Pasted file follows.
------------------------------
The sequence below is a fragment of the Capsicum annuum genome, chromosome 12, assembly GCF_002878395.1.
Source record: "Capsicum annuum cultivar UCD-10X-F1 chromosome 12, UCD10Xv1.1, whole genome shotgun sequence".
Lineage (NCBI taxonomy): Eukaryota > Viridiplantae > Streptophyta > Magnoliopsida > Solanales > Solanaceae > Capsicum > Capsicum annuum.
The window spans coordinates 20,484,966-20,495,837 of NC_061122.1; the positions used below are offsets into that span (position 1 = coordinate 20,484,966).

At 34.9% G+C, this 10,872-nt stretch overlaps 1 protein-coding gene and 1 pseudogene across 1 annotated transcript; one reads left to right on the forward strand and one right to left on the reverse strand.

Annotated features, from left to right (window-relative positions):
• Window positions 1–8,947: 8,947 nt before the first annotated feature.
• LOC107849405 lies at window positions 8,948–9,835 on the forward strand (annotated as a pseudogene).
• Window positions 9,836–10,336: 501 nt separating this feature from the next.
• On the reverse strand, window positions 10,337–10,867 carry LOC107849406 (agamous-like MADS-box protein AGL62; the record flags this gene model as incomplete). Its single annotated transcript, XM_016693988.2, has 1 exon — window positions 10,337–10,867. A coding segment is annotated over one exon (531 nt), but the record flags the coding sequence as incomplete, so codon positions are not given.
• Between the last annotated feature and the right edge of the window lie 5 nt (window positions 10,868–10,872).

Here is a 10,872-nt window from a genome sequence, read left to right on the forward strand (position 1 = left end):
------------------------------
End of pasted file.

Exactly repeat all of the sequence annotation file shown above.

The sequence below is a fragment of the Capsicum annuum genome, chromosome 12, assembly GCF_002878395.1.
Source record: "Capsicum annuum cultivar UCD-10X-F1 chromosome 12, UCD10Xv1.1, whole genome shotgun sequence".
Lineage (NCBI taxonomy): Eukaryota > Viridiplantae > Streptophyta > Magnoliopsida > Solanales > Solanaceae > Capsicum > Capsicum annuum.
The window spans coordinates 20,484,966-20,495,837 of NC_061122.1; the positions used below are offsets into that span (position 1 = coordinate 20,484,966).

At 34.9% G+C, this 10,872-nt stretch overlaps 1 protein-coding gene and 1 pseudogene across 1 annotated transcript; one reads left to right on the forward strand and one right to left on the reverse strand.

Annotated features, from left to right (window-relative positions):
• Window positions 1–8,947: 8,947 nt before the first annotated feature.
• LOC107849405 lies at window positions 8,948–9,835 on the forward strand (annotated as a pseudogene).
• Window positions 9,836–10,336: 501 nt separating this feature from the next.
• On the reverse strand, window positions 10,337–10,867 carry LOC107849406 (agamous-like MADS-box protein AGL62; the record flags this gene model as incomplete). Its single annotated transcript, XM_016693988.2, has 1 exon — window positions 10,337–10,867. A coding segment is annotated over one exon (531 nt), but the record flags the coding sequence as incomplete, so codon positions are not given.
• Between the last annotated feature and the right edge of the window lie 5 nt (window positions 10,868–10,872).

Here is a 10,872-nt window from a genome sequence, read left to right on the forward strand (position 1 = left end):